From its beginnings in street parties and small interventions along Union Street, Nudge has scaled up in its ambition, reach, and supporter base, but remains grassroots and community-led at its core. The key, Hannah feels, is “care and local knowledge”: understanding what is needed and what is possible, rather than a “top-down problem solving approach”. All of the staff and board are local and as such are frequently in the spaces, talking and listening; the ‘consultation’ and decision making has been largely organic and responsive. The AGM, an annual point of check-in and interaction for the shareholders, is held as a market where investors can go from stall to stall to hear about the finance or future plans, gaining the understanding that they need in an accessible way. 

Nudge is also beginning to get more of a voice locally, for instance with Plymouth Culture, a board with representatives from the city’s arts, civic, and educational establishments. “I think there's a desire to learn from each other,” Hannah reflects. “We’re interested in how we reduce the barriers for other people [to regenerate their high streets], because it shouldn't be as hard as it is at the moment, and it shouldn't be the last resort.” Rather than defaulting to the private sector for solutions to complex issues, Nudge wants to see locally-led initiatives being the first resort.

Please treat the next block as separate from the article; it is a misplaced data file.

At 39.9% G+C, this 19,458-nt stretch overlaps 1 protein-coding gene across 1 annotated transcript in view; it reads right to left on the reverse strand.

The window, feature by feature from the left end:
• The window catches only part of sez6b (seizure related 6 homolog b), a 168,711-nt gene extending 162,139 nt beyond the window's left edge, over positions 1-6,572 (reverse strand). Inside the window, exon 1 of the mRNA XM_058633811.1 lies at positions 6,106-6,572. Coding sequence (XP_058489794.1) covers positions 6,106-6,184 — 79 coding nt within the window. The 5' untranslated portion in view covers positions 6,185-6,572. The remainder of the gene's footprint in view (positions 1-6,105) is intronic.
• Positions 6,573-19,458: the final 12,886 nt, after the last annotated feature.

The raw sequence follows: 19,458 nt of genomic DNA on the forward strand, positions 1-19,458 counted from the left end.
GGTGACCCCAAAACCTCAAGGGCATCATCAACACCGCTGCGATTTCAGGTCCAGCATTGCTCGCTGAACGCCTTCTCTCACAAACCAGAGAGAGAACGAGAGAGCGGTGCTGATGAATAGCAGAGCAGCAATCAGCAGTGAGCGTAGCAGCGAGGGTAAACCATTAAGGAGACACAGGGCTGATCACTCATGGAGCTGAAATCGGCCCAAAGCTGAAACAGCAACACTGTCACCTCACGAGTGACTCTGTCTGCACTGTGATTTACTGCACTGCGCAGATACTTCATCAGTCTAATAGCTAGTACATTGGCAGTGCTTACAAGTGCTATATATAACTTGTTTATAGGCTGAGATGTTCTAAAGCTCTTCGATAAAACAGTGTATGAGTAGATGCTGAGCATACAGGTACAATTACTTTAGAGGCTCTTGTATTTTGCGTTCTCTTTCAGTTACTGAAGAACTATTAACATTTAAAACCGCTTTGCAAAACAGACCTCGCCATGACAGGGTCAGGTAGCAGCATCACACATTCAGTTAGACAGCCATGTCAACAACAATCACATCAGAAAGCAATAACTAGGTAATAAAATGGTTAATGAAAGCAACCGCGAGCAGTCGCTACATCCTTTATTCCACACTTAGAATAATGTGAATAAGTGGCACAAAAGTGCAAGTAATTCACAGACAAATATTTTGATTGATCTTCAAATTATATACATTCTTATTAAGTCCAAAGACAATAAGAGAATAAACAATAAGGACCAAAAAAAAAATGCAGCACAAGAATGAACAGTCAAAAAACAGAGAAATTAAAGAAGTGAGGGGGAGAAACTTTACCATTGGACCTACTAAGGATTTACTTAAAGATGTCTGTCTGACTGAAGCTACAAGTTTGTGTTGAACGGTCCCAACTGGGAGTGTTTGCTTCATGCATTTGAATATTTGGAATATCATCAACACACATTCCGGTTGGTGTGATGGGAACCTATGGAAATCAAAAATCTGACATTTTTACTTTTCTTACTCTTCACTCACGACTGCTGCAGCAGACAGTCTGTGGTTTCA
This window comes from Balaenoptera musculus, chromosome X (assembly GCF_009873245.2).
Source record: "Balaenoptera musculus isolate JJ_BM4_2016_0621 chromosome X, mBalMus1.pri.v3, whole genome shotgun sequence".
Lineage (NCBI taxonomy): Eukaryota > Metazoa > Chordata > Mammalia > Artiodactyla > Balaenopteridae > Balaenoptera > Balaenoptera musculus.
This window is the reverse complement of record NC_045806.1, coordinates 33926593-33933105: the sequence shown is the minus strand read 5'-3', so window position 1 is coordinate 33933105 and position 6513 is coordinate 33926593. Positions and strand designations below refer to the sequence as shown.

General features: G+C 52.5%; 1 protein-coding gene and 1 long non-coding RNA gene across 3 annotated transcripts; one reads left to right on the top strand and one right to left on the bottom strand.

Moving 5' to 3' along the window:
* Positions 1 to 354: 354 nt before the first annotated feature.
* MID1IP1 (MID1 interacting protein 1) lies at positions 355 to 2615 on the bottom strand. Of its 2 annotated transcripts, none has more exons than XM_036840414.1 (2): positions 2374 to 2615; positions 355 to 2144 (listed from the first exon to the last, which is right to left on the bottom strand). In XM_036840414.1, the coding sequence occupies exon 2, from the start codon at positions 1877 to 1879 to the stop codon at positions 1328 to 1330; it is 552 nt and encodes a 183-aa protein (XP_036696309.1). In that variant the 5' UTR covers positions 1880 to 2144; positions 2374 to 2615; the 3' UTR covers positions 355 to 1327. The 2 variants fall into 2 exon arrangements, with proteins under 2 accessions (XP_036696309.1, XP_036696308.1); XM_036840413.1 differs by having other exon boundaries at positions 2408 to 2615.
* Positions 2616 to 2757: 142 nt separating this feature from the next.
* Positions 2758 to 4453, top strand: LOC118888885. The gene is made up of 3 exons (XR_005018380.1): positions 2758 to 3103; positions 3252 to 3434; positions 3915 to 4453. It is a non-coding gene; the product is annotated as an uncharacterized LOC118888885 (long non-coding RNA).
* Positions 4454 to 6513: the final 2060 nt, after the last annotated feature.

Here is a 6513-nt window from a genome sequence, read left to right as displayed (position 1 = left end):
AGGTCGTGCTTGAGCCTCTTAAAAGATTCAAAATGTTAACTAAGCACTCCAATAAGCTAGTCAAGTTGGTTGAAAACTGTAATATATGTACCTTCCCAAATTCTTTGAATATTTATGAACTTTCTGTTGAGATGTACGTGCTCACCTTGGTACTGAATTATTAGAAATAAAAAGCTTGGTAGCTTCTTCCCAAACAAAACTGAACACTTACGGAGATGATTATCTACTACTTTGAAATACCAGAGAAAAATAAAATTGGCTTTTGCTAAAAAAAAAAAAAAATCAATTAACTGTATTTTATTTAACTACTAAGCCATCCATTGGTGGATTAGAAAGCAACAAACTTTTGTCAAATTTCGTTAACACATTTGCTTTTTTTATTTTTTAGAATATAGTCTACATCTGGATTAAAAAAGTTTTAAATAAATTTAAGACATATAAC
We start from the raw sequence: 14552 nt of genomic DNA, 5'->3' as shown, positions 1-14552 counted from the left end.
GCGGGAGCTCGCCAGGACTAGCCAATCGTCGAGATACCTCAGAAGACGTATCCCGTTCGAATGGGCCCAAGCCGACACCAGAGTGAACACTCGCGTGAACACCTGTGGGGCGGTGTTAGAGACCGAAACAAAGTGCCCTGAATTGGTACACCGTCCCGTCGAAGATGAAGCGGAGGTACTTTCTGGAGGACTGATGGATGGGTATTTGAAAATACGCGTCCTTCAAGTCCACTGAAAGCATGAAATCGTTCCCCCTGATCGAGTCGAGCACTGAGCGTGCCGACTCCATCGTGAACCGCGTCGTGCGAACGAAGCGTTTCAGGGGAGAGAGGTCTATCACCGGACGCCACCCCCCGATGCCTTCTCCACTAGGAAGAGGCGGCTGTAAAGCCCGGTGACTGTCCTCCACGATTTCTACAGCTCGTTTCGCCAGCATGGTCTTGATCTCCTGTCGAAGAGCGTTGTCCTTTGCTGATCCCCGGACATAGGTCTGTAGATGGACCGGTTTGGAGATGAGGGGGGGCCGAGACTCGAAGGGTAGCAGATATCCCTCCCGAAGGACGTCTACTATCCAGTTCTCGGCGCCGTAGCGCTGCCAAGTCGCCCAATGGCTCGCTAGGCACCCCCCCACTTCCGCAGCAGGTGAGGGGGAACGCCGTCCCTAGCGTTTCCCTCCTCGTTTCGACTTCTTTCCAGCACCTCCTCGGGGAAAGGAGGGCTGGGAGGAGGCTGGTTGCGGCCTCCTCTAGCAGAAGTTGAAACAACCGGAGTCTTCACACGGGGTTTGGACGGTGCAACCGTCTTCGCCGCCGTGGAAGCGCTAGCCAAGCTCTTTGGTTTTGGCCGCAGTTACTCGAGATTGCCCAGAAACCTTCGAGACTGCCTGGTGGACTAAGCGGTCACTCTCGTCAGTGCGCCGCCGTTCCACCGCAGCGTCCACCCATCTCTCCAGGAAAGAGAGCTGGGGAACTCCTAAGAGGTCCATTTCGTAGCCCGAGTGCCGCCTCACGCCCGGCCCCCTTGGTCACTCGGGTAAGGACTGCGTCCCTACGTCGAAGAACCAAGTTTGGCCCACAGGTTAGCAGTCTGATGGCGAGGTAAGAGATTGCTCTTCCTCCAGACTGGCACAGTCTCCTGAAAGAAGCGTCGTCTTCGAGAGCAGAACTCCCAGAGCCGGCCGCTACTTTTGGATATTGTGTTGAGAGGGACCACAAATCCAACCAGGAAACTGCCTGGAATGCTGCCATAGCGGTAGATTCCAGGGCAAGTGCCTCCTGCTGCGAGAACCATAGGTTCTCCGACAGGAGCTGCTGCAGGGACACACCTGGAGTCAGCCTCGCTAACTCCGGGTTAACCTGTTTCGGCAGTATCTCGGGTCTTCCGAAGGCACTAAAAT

For this to happen, there needs to be a collective shift in community businesses or organisations building credibility, not only locally, but nationally too. For this to happen at scale, real-life examples are key, and this is what the Open High Streets workshops have been doing: giving panellists a platform to discuss their successes and failures, and giving places the resources to reimagine their high streets and to understand which ownership or alternative funding avenues might suit their local context. For high street regeneration to be sustainable and resilient, public ownership and control are crucial not only at the local level but also as part of a broader movement, and this programme has been an important step in building a wide pool of experience for similar projects to be informed and inspired by. Yet the revival of these historic buildings nonetheless hinges on local knowledge and engagement. Digging into the history of the high street, we can begin to imagine a new future. ∞

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To learn more about the Open High Streets: Transforming Places Through Heritage Programme, visit the Heritage Trust Network site here. You can also watch the webinar and event recordings from the programme.

Winter 2023 #40